1 St. Chrys. had made the same complaint at Antioch in the Homilies (a.d. 387) in Principium Actorum, etc. t. iii. p. 54. "We are about to set before you a strange and new dish. ...strange, I say, and not strange. Not strange; for it belongs to the order of Holy Scripture: and yet strange; because peradventure your ears are not accustomed to such a subject. Certainly, there are many to whom this Book is not even known (polloij goun to biblion touto oude gnwrimon eoti) and many again think it so plain, that they slight it: thus to some men their knowledge, to some their ignorance, is the cause of their neglect. . ...We are to enquire then who wrote it, and when, and on what subject: and why it is ordered (nenomoqethtai) to be read at this festival. For peradventure you do not hear this Book read [at other times] from year's end to year's end."
2 The two reasons which Chrysostom urges for the study of the Acts are also the two chief grounds upon which modern criticism depends for establishing not only the general trust-worthiness of the book, but also its authorship by Luke. They are in substance, (1) The continuity of the history as connected with the gospels and, particularly, coincidences of style, matter and diction with the third gospel, and (2) The remarkable undesigned coincidences of statement between the Acts and Pauline Epistles which exclude the possibility of inter-dependence. From Col. 1. 11Col. 1. 14; Philem. 24; 2 Tim. iv. 11, we learn that Luke was a close companion of Paul. In the part of the Book of Acts which treats especially of the work of Paul, the writer frequently refers to himself in the use of the first person plural as an associate of the apostle (vid. xvi, 10; xx. 6 sq.; xxi. 1 sq.; xxvii. 1). These considerations demonstrate the fitness of Luke to prepare such a treatise as the Acts and render the supposition of his authorship plausible. When they are combined with those mentioned under (1) and when the dedication of both books to a certain Theophilus is considered, the argument becomes very cogent and complete. -G. B. S.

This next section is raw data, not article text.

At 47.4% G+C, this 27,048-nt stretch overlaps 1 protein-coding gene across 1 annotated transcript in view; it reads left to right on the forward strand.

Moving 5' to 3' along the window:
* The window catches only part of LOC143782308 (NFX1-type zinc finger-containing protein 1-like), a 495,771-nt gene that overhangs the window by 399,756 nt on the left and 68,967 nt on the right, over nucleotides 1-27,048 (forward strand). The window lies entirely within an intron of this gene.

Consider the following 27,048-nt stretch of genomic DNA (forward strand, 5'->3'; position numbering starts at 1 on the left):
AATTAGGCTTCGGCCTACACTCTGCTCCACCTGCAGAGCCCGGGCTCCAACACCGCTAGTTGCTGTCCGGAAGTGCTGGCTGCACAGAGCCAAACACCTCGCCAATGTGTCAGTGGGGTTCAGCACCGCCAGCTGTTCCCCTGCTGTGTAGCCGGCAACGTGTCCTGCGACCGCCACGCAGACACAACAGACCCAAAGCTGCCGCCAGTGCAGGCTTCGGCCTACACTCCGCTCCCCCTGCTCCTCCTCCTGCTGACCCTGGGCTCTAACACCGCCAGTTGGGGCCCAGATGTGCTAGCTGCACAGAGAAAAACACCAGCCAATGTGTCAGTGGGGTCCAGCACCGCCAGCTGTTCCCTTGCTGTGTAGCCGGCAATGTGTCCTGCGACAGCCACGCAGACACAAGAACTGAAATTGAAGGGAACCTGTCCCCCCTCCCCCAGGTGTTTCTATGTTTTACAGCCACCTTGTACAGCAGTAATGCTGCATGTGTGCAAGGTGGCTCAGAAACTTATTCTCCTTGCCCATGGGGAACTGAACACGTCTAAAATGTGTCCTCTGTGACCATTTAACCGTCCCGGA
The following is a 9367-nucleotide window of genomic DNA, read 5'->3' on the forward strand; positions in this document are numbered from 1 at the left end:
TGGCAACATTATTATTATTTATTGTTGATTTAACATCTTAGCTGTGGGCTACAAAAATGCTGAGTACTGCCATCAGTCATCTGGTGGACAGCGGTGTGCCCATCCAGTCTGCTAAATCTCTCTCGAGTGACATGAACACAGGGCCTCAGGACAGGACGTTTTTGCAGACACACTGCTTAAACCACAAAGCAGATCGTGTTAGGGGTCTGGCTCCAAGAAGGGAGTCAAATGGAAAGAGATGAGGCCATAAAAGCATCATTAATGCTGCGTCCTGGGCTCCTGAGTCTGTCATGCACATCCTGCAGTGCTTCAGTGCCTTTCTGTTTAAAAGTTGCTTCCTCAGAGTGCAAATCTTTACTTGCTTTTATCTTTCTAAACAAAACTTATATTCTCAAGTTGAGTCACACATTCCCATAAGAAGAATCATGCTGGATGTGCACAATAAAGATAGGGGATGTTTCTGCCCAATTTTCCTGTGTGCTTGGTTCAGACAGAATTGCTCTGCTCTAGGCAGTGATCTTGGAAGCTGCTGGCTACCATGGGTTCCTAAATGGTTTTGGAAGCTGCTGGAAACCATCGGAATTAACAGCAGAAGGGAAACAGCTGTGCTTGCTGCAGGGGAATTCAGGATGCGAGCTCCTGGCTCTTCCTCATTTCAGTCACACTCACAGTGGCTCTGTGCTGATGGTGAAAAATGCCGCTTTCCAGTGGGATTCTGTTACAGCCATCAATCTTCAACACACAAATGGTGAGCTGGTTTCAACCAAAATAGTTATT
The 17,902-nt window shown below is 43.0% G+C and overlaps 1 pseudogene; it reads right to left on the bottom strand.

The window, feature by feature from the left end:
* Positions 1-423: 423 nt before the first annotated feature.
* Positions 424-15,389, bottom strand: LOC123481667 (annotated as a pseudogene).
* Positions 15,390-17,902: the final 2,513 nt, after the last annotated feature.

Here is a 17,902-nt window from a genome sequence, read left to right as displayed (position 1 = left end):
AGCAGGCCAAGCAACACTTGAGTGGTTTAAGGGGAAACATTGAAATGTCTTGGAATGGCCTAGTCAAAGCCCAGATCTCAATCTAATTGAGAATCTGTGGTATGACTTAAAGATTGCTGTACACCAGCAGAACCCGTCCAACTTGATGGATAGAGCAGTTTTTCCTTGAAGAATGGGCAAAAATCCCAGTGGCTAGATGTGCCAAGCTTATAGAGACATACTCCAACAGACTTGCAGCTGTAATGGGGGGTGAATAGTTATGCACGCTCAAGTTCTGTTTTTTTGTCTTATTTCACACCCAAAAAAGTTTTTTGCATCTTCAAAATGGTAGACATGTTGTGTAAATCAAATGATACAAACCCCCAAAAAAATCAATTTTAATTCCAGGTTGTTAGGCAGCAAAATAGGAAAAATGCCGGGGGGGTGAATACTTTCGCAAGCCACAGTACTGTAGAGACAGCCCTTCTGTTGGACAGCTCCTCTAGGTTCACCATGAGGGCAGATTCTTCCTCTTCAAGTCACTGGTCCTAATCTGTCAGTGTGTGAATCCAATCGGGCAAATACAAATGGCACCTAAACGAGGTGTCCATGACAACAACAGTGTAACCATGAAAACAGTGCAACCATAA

3 The reference in the Text of the expression: "the Gospel which ye received," (1 Cor. xv. 1) to Luke's "gospel" is, of course, groundless. Paul speaks of it as the gospel which he preached unto them. It is "his gospel" as in Rom. ii. 16; Rom. xvi. 25; Gal. i. 11, etc. The use of euaggelion to denote a book is post apostolic.- G. B. S.
4 Hom. in Princip. Act. p. 54. "First we must see who wrote the Book. ...whether a man, or God: and if man, let us reject it; for, `Call no man master upon earth: but if God, let us receive it.0' "
5 Hom. cur in Pentec. Acta legantur, t. iii. p. 89. E. "The demonstration of the Resurrection is, the Apostolic miracles: and of the Apostolic miracles this Book is the school."
6 The statement that the Acts is a "Demonstration of the Resurrection" has a certain profound truth, but is incorrect if intending to assert that such was the conscious purpose of the author. The resurrection of Jesus is a prominent theme in the Apostolic discourses but the book is no mre designed primarily to prove the resurrection than are the Epistles to the Romans and Corinthians. The immediate purpose of the book is to record the labors and triumphs of the Apostolic Church as supplementary to the narrative of the teaching and work of Jesus (i. 1. 2). The events narrated presuppose the resurrection and would have been impossible without it.-G. B. S.
7 Chrys. states too confidently that "the brother" whose praise is referred to in 2 Cor. viii. 18, is Luke. It cannot be determined who this "brother" was. See Meyer in loco. Other conjectures are: Barnabas, Mark, Erastus, and an actual brother of Titus.-G. B. S.